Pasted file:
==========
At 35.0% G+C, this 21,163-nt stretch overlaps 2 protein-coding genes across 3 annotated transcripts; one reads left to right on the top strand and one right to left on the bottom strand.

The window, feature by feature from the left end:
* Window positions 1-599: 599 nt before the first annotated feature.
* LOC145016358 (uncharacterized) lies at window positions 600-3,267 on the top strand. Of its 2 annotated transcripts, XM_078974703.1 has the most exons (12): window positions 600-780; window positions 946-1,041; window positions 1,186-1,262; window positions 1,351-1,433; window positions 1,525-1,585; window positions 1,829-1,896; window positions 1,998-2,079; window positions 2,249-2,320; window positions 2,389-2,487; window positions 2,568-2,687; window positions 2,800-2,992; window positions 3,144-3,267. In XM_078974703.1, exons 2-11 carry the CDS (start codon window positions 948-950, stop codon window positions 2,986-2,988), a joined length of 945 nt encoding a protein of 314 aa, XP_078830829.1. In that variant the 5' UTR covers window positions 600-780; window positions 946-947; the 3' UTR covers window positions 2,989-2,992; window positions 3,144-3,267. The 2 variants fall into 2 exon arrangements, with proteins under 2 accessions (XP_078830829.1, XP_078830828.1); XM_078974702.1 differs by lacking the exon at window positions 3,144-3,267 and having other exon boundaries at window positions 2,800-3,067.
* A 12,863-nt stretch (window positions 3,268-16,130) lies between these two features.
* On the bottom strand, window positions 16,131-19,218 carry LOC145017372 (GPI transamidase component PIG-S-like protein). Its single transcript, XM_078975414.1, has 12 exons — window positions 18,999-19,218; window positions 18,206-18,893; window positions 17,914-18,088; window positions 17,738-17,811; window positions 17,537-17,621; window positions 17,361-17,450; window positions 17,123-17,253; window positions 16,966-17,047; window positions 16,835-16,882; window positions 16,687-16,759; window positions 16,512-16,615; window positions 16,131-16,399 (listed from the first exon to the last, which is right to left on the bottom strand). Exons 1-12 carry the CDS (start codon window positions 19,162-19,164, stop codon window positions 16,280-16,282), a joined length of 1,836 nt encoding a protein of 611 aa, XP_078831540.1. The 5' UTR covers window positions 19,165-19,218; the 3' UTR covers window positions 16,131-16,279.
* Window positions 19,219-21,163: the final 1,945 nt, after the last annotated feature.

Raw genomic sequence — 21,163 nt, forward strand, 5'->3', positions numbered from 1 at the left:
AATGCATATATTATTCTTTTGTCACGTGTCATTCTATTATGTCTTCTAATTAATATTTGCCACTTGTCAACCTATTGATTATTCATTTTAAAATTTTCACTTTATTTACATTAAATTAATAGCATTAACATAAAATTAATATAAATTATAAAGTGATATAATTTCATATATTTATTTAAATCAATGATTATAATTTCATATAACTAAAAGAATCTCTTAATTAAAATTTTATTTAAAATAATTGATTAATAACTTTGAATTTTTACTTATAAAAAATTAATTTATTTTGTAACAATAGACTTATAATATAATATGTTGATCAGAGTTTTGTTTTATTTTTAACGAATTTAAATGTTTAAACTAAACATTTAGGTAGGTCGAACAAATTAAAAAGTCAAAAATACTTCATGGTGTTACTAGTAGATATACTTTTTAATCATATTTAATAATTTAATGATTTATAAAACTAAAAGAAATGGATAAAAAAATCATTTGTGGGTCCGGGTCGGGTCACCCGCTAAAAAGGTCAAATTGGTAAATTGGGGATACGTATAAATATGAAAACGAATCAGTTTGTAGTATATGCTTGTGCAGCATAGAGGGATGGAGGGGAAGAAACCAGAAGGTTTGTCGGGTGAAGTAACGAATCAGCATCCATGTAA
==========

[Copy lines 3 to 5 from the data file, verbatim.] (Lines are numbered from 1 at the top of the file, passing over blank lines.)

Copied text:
* Window positions 1-599: 599 nt before the first annotated feature.
* LOC145016358 (uncharacterized) lies at window positions 600-3,267 on the top strand. Of its 2 annotated transcripts, XM_078974703.1 has the most exons (12): window positions 600-780; window positions 946-1,041; window positions 1,186-1,262; window positions 1,351-1,433; window positions 1,525-1,585; window positions 1,829-1,896; window positions 1,998-2,079; window positions 2,249-2,320; window positions 2,389-2,487; window positions 2,568-2,687; window positions 2,800-2,992; window positions 3,144-3,267. In XM_078974703.1, exons 2-11 carry the CDS (start codon window positions 948-950, stop codon window positions 2,986-2,988), a joined length of 945 nt encoding a protein of 314 aa, XP_078830829.1. In that variant the 5' UTR covers window positions 600-780; window positions 946-947; the 3' UTR covers window positions 2,989-2,992; window positions 3,144-3,267. The 2 variants fall into 2 exon arrangements, with proteins under 2 accessions (XP_078830829.1, XP_078830828.1); XM_078974702.1 differs by lacking the exon at window positions 3,144-3,267 and having other exon boundaries at window positions 2,800-3,067.
* A 12,863-nt stretch (window positions 3,268-16,130) lies between these two features.